Much ado about nothing
On October 23, for over five hours there was live drama telecast about Sharjeel Memon, a former Sindh minister and associate of Asif Zardari. He was accused of corruption worth approximately Rs6 billion and his bail was rejected by the high court. It was requested that he either be given extended bail or be sent on judicial remand and not be handed over to National Accountability Bureau for further interrogation.
He was finally picked by NAB with the help of the police and Rangers after which he had to leave the premises of the Sindh High Court after office hours. After all this much ado about nothing, he spent the night at the NAB premises and the next day was presented before a NAB court, which granted his wish to be sent on judicial remand, where we all know he will be treated like a VIP.
Media reports and investigations by other agencies have already revealed that even criminals involved in heinous crimes are not only living in luxurious conditions, but are also still operating from Karachi Central Jail.
NAB was created to punish criminals but has gained notoriety through friendly prosecution and boosting its own revenues generated through plea bargains. It continues to give a clean chit to the corrupt, allowing them to still be eligible to hold elected or public office, where they continue to mint millions, driving this country into bankruptcy. There is not a single high-profile corrupt individual who has been punished appropriately and no looted money has ever been recovered. If this culture of impunity continues, then nobody can save this country. No wonder once-profitable state institutions such as PIA, PSM, National Bank of Pakistan, PSO, NICL etc have been reduced to white elephants.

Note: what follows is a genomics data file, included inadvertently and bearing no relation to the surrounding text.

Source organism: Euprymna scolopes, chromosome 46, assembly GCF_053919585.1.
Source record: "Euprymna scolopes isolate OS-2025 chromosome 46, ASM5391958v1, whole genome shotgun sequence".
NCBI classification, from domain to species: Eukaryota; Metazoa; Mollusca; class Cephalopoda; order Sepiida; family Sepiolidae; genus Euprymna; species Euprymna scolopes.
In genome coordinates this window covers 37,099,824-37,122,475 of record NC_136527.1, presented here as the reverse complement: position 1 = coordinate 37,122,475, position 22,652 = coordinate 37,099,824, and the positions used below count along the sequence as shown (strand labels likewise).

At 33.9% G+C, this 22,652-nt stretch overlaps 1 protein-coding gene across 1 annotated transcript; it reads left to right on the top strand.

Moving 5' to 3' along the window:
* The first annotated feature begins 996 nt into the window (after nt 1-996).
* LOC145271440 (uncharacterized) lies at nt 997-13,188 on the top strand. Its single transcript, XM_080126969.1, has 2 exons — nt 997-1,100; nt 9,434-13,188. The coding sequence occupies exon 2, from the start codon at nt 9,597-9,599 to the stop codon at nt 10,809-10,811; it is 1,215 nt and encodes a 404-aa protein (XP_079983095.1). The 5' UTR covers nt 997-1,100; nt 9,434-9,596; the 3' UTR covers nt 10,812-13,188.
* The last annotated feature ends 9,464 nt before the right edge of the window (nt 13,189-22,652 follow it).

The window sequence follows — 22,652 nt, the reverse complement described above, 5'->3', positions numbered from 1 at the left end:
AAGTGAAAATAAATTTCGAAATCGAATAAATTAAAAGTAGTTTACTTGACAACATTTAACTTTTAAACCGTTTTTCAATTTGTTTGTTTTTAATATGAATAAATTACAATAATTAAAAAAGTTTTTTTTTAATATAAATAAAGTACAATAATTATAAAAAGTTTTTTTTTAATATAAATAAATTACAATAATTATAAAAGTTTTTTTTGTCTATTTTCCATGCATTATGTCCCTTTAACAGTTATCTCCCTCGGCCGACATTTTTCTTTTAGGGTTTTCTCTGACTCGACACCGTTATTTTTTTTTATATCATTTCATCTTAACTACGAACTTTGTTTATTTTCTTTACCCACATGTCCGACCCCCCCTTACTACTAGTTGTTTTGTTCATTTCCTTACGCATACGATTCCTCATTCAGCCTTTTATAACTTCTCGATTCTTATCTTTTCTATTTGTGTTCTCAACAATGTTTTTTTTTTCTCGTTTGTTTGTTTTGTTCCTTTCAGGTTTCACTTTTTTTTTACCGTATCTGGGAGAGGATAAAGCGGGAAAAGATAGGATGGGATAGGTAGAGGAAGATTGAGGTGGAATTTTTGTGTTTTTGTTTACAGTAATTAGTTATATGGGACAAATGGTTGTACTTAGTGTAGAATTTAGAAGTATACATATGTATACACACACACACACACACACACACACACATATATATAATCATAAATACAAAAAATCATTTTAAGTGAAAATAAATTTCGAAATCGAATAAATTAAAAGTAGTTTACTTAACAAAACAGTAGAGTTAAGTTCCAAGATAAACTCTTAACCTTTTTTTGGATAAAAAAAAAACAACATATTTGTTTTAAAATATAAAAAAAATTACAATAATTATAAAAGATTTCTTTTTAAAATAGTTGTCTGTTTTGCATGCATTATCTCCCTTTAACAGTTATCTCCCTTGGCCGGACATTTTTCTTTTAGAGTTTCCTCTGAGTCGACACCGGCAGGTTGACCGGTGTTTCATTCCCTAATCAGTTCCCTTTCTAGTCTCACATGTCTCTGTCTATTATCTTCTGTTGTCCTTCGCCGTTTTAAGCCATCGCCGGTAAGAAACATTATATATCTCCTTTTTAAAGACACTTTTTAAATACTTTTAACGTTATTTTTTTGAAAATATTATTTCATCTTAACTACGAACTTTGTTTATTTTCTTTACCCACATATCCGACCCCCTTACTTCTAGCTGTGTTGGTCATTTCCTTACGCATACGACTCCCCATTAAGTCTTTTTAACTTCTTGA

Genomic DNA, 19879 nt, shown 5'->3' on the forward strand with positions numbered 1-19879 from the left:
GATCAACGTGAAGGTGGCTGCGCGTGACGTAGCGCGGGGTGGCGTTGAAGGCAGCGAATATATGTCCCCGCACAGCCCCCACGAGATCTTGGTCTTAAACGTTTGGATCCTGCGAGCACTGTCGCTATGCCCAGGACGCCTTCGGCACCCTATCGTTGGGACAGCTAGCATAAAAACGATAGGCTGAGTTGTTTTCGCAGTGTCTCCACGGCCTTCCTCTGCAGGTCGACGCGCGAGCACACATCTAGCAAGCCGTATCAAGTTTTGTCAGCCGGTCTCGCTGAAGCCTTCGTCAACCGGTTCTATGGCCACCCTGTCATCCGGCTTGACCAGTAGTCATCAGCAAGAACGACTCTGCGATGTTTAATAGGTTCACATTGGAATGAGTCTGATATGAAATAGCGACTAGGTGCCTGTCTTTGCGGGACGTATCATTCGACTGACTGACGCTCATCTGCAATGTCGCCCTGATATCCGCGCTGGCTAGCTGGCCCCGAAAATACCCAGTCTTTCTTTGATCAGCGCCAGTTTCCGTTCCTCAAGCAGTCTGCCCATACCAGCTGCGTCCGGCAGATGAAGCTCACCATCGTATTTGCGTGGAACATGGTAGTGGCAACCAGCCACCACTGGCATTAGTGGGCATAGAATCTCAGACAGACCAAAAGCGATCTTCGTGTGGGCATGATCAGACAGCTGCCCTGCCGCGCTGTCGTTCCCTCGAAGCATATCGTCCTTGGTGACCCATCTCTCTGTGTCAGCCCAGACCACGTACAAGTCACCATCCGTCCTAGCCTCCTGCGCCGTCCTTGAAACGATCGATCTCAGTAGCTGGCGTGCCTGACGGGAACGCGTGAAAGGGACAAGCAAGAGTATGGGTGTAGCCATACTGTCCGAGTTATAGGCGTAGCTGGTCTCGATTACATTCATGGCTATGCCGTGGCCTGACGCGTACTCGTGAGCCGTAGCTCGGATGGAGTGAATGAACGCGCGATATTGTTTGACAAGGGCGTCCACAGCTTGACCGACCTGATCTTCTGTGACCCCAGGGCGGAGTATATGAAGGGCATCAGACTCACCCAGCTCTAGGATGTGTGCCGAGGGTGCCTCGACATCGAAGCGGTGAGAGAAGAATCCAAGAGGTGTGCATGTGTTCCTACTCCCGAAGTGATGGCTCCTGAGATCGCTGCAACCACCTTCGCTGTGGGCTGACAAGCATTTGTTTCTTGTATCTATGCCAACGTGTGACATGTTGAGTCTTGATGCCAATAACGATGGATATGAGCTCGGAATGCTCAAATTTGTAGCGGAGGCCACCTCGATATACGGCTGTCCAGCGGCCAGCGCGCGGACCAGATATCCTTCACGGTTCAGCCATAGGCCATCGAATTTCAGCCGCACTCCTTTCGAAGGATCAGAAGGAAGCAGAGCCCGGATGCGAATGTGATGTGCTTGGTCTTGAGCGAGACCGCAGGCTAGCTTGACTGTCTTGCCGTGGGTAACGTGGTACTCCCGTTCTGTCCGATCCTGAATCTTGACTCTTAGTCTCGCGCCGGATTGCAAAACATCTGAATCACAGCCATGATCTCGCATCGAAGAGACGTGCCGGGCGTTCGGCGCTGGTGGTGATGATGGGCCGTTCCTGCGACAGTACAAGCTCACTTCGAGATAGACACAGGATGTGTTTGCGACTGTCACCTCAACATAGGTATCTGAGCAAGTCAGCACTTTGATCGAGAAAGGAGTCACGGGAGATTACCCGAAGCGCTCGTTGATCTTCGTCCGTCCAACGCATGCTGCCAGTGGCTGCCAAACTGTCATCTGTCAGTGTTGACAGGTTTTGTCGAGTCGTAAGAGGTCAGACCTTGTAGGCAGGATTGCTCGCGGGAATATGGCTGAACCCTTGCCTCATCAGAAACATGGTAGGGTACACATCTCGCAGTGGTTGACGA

Ali Malik Tariq,
Empowerment is generally understood to be a process enabling a person to be capable of independent thinking, make aware choices, participate in and have the power to make decisions and transform their decisions into action.
The term “empowerment” has been surrounded by hype within the traditional and cultural value system in Pakistan where it is vaunted as a “modern” phenomena. We saw that once the development sector started using this term liberally, women, for example, started to say they were empowered, even though there was no real substance to it. They felt empowered without the resources.
Sustainable Development Goal 5 guarantees economic independence for women which will socially empower them. But this is not applicable to women in many developing countries. The label used by multinational development agencies only profits organizations not individuals.
The adaptation of the term “empowerment” by mainstream development institutions begun in the mid-1990s. Cornwall and Brock (2005) point out that empowerment holds a prominent position in feminist scholarship and started to be used by the World Bank. What feminists posit about empowerment is used differently in development discourse; it has disturbed local cultural values and women’s self-esteem in a community.
Two type of practices are highlighted in literature: one is by policy makers and the second is by grassroots organizations i.e. NGOs. In her book, Maria Mies says that women in rural areas of Bangladesh do not need empowerment from say, the White House. She indicates that those women are strong and what they really want is to get rid of oppressors e.g. TNCs, the World Bank, IMF, capitalist patriarchal men and national bureaucracies.
There are always grassroots organizations working to empower women in rural and urban settlements. I argue that grassroots level seminars disturb cultures. For instance, an NGO holds workshops to empower women in semi-urban settlements by teaching them about their rights in household decision-making and participating in the public sector, raising their voice against domestic violence and perhaps challenging the power of man.